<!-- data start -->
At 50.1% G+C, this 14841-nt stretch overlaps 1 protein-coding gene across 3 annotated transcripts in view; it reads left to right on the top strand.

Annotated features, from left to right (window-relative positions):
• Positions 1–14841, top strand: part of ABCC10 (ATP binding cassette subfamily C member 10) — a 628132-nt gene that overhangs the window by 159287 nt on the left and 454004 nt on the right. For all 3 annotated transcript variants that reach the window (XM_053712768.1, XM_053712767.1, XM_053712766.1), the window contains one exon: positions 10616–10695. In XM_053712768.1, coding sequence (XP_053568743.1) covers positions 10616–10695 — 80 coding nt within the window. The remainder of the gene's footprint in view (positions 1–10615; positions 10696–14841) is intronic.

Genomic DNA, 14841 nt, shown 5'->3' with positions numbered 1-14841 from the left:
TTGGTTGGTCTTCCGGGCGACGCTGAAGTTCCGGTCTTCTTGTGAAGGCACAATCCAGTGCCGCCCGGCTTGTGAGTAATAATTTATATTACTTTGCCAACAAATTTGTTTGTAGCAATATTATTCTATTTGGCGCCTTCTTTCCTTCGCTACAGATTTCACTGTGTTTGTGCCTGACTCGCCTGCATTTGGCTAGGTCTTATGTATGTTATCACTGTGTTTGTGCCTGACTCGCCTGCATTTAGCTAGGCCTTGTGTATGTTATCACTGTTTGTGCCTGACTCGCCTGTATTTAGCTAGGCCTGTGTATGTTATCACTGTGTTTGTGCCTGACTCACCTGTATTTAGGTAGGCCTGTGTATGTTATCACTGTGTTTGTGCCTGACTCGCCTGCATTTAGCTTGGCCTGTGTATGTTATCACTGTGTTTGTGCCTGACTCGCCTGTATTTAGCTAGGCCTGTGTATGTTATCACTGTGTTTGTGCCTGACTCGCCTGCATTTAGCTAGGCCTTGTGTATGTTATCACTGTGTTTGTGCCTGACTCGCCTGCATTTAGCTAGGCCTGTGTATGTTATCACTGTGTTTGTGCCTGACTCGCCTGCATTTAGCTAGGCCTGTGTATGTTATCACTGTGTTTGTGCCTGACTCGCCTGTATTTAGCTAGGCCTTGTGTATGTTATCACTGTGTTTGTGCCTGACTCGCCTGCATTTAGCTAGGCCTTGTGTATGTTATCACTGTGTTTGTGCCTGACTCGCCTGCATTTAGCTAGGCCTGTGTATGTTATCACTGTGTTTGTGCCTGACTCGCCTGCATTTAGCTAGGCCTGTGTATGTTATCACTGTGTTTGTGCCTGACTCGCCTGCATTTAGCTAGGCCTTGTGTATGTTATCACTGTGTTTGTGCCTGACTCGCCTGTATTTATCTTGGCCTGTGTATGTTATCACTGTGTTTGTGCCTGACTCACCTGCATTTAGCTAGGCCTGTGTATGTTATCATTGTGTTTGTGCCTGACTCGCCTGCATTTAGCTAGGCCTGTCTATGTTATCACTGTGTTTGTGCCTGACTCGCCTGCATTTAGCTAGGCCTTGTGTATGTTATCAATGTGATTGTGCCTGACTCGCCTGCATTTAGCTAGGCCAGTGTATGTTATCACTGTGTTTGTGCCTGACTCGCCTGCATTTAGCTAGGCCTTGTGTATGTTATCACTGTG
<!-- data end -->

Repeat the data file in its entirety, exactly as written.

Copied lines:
At 50.1% G+C, this 14841-nt stretch overlaps 1 protein-coding gene across 3 annotated transcripts in view; it reads left to right on the top strand.

Annotated features, from left to right (window-relative positions):
• Positions 1–14841, top strand: part of ABCC10 (ATP binding cassette subfamily C member 10) — a 628132-nt gene that overhangs the window by 159287 nt on the left and 454004 nt on the right. For all 3 annotated transcript variants that reach the window (XM_053712768.1, XM_053712767.1, XM_053712766.1), the window contains one exon: positions 10616–10695. In XM_053712768.1, coding sequence (XP_053568743.1) covers positions 10616–10695 — 80 coding nt within the window. The remainder of the gene's footprint in view (positions 1–10615; positions 10696–14841) is intronic.

Genomic DNA, 14841 nt, shown 5'->3' with positions numbered 1-14841 from the left:
TTGGTTGGTCTTCCGGGCGACGCTGAAGTTCCGGTCTTCTTGTGAAGGCACAATCCAGTGCCGCCCGGCTTGTGAGTAATAATTTATATTACTTTGCCAACAAATTTGTTTGTAGCAATATTATTCTATTTGGCGCCTTCTTTCCTTCGCTACAGATTTCACTGTGTTTGTGCCTGACTCGCCTGCATTTGGCTAGGTCTTATGTATGTTATCACTGTGTTTGTGCCTGACTCGCCTGCATTTAGCTAGGCCTTGTGTATGTTATCACTGTTTGTGCCTGACTCGCCTGTATTTAGCTAGGCCTGTGTATGTTATCACTGTGTTTGTGCCTGACTCACCTGTATTTAGGTAGGCCTGTGTATGTTATCACTGTGTTTGTGCCTGACTCGCCTGCATTTAGCTTGGCCTGTGTATGTTATCACTGTGTTTGTGCCTGACTCGCCTGTATTTAGCTAGGCCTGTGTATGTTATCACTGTGTTTGTGCCTGACTCGCCTGCATTTAGCTAGGCCTTGTGTATGTTATCACTGTGTTTGTGCCTGACTCGCCTGCATTTAGCTAGGCCTGTGTATGTTATCACTGTGTTTGTGCCTGACTCGCCTGCATTTAGCTAGGCCTGTGTATGTTATCACTGTGTTTGTGCCTGACTCGCCTGTATTTAGCTAGGCCTTGTGTATGTTATCACTGTGTTTGTGCCTGACTCGCCTGCATTTAGCTAGGCCTTGTGTATGTTATCACTGTGTTTGTGCCTGACTCGCCTGCATTTAGCTAGGCCTGTGTATGTTATCACTGTGTTTGTGCCTGACTCGCCTGCATTTAGCTAGGCCTGTGTATGTTATCACTGTGTTTGTGCCTGACTCGCCTGCATTTAGCTAGGCCTTGTGTATGTTATCACTGTGTTTGTGCCTGACTCGCCTGTATTTATCTTGGCCTGTGTATGTTATCACTGTGTTTGTGCCTGACTCACCTGCATTTAGCTAGGCCTGTGTATGTTATCATTGTGTTTGTGCCTGACTCGCCTGCATTTAGCTAGGCCTGTCTATGTTATCACTGTGTTTGTGCCTGACTCGCCTGCATTTAGCTAGGCCTTGTGTATGTTATCAATGTGATTGTGCCTGACTCGCCTGCATTTAGCTAGGCCAGTGTATGTTATCACTGTGTTTGTGCCTGACTCGCCTGCATTTAGCTAGGCCTTGTGTATGTTATCACTGTG